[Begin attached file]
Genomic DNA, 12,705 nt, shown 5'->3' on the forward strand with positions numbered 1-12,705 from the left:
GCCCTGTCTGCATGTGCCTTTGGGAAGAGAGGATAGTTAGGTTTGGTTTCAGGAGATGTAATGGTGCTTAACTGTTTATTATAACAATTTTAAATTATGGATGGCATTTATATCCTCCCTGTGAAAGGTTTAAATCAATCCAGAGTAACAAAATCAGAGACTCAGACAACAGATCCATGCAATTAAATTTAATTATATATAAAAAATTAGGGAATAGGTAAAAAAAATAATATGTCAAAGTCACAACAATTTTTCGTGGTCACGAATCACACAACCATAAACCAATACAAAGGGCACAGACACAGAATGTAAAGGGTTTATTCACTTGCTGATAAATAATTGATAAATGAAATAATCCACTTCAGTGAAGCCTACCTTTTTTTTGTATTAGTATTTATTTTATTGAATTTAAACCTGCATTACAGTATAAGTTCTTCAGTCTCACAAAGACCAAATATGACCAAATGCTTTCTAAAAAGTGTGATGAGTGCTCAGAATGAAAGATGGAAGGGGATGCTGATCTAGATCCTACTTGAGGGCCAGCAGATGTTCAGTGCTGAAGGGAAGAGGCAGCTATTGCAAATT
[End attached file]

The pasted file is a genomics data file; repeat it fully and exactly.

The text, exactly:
Genomic DNA, 12,705 nt, shown 5'->3' on the forward strand with positions numbered 1-12,705 from the left:
GCCCTGTCTGCATGTGCCTTTGGGAAGAGAGGATAGTTAGGTTTGGTTTCAGGAGATGTAATGGTGCTTAACTGTTTATTATAACAATTTTAAATTATGGATGGCATTTATATCCTCCCTGTGAAAGGTTTAAATCAATCCAGAGTAACAAAATCAGAGACTCAGACAACAGATCCATGCAATTAAATTTAATTATATATAAAAAATTAGGGAATAGGTAAAAAAAATAATATGTCAAAGTCACAACAATTTTTCGTGGTCACGAATCACACAACCATAAACCAATACAAAGGGCACAGACACAGAATGTAAAGGGTTTATTCACTTGCTGATAAATAATTGATAAATGAAATAATCCACTTCAGTGAAGCCTACCTTTTTTTTGTATTAGTATTTATTTTATTGAATTTAAACCTGCATTACAGTATAAGTTCTTCAGTCTCACAAAGACCAAATATGACCAAATGCTTTCTAAAAAGTGTGATGAGTGCTCAGAATGAAAGATGGAAGGGGATGCTGATCTAGATCCTACTTGAGGGCCAGCAGATGTTCAGTGCTGAAGGGAAGAGGCAGCTATTGCAAATT